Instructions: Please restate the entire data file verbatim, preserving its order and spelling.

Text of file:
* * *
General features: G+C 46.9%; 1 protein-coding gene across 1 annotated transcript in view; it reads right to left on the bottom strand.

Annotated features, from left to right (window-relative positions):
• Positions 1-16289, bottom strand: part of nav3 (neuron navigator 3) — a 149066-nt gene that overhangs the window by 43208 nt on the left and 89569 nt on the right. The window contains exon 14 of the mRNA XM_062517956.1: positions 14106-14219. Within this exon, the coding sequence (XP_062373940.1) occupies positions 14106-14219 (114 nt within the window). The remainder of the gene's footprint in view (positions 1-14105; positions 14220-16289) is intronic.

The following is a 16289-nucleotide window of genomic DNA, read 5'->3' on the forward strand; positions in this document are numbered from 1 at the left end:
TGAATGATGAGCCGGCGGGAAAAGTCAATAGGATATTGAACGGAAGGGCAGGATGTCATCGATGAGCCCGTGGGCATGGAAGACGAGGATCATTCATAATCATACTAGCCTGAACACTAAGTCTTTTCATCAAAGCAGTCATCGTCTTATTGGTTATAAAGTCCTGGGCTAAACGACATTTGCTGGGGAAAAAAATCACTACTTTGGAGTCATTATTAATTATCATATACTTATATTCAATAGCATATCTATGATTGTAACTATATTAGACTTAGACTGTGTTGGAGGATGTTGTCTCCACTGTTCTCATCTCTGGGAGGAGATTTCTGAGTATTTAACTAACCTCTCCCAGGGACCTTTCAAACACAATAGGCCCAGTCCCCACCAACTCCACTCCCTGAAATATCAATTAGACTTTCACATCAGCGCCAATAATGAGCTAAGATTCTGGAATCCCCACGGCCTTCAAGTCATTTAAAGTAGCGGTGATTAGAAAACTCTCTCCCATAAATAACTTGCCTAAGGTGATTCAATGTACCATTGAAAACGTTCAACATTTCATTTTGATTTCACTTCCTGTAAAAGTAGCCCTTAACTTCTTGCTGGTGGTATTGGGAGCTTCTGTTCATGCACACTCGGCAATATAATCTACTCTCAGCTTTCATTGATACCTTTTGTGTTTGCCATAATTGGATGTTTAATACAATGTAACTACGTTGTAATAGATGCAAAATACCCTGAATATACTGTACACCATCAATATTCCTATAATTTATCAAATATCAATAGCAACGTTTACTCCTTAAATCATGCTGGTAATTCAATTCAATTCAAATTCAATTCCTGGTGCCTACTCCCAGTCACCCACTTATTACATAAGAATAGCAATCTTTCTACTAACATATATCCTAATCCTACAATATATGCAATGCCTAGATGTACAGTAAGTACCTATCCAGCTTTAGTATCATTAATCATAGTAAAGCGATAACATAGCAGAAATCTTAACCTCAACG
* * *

General features: G+C 46.9%; 1 protein-coding gene across 1 annotated transcript in view; it reads right to left on the bottom strand.

Annotated features, from left to right (window-relative positions):
• Positions 1-16289, bottom strand: part of nav3 (neuron navigator 3) — a 149066-nt gene that overhangs the window by 43208 nt on the left and 89569 nt on the right. The window contains exon 14 of the mRNA XM_062517956.1: positions 14106-14219. Within this exon, the coding sequence (XP_062373940.1) occupies positions 14106-14219 (114 nt within the window). The remainder of the gene's footprint in view (positions 1-14105; positions 14220-16289) is intronic.

The following is a 16289-nucleotide window of genomic DNA, read 5'->3' on the forward strand; positions in this document are numbered from 1 at the left end:
TGAATGATGAGCCGGCGGGAAAAGTCAATAGGATATTGAACGGAAGGGCAGGATGTCATCGATGAGCCCGTGGGCATGGAAGACGAGGATCATTCATAATCATACTAGCCTGAACACTAAGTCTTTTCATCAAAGCAGTCATCGTCTTATTGGTTATAAAGTCCTGGGCTAAACGACATTTGCTGGGGAAAAAAATCACTACTTTGGAGTCATTATTAATTATCATATACTTATATTCAATAGCATATCTATGATTGTAACTATATTAGACTTAGACTGTGTTGGAGGATGTTGTCTCCACTGTTCTCATCTCTGGGAGGAGATTTCTGAGTATTTAACTAACCTCTCCCAGGGACCTTTCAAACACAATAGGCCCAGTCCCCACCAACTCCACTCCCTGAAATATCAATTAGACTTTCACATCAGCGCCAATAATGAGCTAAGATTCTGGAATCCCCACGGCCTTCAAGTCATTTAAAGTAGCGGTGATTAGAAAACTCTCTCCCATAAATAACTTGCCTAAGGTGATTCAATGTACCATTGAAAACGTTCAACATTTCATTTTGATTTCACTTCCTGTAAAAGTAGCCCTTAACTTCTTGCTGGTGGTATTGGGAGCTTCTGTTCATGCACACTCGGCAATATAATCTACTCTCAGCTTTCATTGATACCTTTTGTGTTTGCCATAATTGGATGTTTAATACAATGTAACTACGTTGTAATAGATGCAAAATACCCTGAATATACTGTACACCATCAATATTCCTATAATTTATCAAATATCAATAGCAACGTTTACTCCTTAAATCATGCTGGTAATTCAATTCAATTCAAATTCAATTCCTGGTGCCTACTCCCAGTCACCCACTTATTACATAAGAATAGCAATCTTTCTACTAACATATATCCTAATCCTACAATATATGCAATGCCTAGATGTACAGTAAGTACCTATCCAGCTTTAGTATCATTAATCATAGTAAAGCGATAACATAGCAGAAATCTTAACCTCAACG